In recent years, sets of bells dating back to the Zhou dynasty have been discovered in Hubei; by studying their pitches, we can further understand the development of pitch series in pre-Qin China. Prior to the early Spring and Autumn period, the source of pitches mainly involved selecting intervals from the natural harmonic series; however, the subsequent emergence of string instruments facilitated the development of the pentatonic pitch series and a refined accuracy of interval relationships.  


Wang Haicheng, Professor of Art History, University of Washington 
“Beautiful Writing in the First Civilizations”

In Mesopotamia, Egypt, the Maya cities, and China, writing seems to have been invented in various contexts of use — but in each place, it quickly came to serve the interests of the elite, for whom its display provided legitimation of power and hierarchy. This presentation will describe the rise of display writing and the forms it took in these four civilizations, with special attention to the inscriptions that have survived best from ancient China: those on bronze ritual vessels and bells. 


Guolong Lai, Professor of Liberal Arts, Westlake University 
“What is the So-called ‘Tomb Guardian Figure’?”

Often perceived as a unique artistic and religious phenomenon of the Chu during the Warring States period, the so-called zhenmushou (the “tomb guardian figure” or “antler and tongue” motif) is a well-studied yet elusive and enigmatic work of early Chinese art. Based on a self-identifying inscription, excavated religious documents, a philological and phonological investigation, and a typological study, this talk proposes that this wooden or bronze figure is actually a phallus symbol representing the fecundity god in early China.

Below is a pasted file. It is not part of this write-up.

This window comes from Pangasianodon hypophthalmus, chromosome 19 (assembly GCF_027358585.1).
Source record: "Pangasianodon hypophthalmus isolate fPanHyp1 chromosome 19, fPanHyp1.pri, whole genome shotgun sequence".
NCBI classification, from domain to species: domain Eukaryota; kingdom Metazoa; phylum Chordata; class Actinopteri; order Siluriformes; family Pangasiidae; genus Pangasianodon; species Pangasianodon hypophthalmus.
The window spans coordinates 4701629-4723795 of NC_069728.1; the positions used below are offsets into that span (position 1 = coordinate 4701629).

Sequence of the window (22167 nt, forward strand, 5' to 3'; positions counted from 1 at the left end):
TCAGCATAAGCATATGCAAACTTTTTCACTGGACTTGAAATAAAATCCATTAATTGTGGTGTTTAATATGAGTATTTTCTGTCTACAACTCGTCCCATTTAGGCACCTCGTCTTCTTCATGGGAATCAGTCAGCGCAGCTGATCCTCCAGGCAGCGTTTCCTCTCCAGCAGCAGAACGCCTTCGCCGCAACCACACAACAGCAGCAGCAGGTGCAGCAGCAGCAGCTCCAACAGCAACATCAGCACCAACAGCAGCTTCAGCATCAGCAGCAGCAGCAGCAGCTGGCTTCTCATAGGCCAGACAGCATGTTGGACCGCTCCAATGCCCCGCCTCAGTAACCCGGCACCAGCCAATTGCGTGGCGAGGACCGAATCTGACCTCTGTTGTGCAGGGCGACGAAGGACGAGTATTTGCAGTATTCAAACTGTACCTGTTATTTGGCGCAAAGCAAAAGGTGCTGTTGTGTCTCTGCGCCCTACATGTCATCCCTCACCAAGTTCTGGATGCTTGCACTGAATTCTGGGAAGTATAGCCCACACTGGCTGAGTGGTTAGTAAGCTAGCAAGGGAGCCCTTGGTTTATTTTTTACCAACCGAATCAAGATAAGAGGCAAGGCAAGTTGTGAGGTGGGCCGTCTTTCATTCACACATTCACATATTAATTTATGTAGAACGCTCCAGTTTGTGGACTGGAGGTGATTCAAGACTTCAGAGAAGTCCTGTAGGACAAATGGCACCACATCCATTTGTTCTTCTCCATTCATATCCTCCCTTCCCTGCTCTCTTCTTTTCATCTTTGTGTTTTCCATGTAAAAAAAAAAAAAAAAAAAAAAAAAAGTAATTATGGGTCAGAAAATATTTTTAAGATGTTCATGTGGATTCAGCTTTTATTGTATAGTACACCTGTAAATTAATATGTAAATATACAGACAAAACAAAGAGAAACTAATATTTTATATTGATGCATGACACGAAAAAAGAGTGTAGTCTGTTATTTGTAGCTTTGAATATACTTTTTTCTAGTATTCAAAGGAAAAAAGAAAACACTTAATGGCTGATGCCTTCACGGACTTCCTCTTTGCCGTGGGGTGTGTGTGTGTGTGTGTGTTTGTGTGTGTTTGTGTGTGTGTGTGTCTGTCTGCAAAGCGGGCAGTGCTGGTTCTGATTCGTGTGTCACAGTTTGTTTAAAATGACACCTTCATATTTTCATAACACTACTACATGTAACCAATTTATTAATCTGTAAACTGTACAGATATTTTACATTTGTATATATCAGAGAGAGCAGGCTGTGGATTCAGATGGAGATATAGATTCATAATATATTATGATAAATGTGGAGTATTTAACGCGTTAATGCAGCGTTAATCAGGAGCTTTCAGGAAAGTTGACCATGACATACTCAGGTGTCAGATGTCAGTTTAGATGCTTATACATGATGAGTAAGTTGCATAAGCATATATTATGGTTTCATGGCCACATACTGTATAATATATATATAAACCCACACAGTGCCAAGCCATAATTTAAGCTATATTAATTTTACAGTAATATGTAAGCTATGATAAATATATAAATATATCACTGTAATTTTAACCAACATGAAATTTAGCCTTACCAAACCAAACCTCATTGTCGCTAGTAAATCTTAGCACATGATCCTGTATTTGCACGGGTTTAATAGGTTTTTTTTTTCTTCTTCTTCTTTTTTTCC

Zhao Feng, Dean of the School of Art and Archaeology, Zhejiang University 
“Phoenix-themed Motifs and Patterns on Chu Silk”

Mr. Shen Congwen once summarized the major decorative patterns of the Warring States and the Qin-Han periods as the art of dragons and phoenixes. In the Chu territory, phoenix patterns were very common and more important than those of dragons. Since the 20th century, many exquisitely woven and embroidered silk textiles have been unearthed from Chu tombs, summarizing the classification, form, and arrangement of phoenix patterns of the time.  


Fan Jeremy Zhang, Barbara and Gerson Bakar Curator of Chinese Art, Asian Art Museum 
“Phoenix Rhapsody: Defining Characteristics of Chu Art as a Southern Legacy”

The rich archaeological finds of the past few decades have revealed several interesting characteristics of Chu art, famous for its naturalistic depictions and creative designs full of romantic imagination. Given the vast cultural and political dominance of the Chu state, to outline the Chu style is to define the features of a southern legacy and demonstrate the vital role of the middle Yangzi region in shaping Chinese art for the next two millennia.   

Image: Lidded you wine vessel with beast decoration and flanges, 1000–900 BCE. China; Hubei province. Western Zhou period (approx. 1050–771 BCE). Excavated from E Yangzishan tomb no. 4 at Anju, Suizhou, 2007. Bronze. Suizhou Municipal Museum. Photograph © Suizhou Municipal Museum. 

Organizers & Sponsors

Co-organized by the Asian Art Museum and Hubei Provincial Museum. Symposium made possible with the generous support of the Bei Shan Tang Foundation.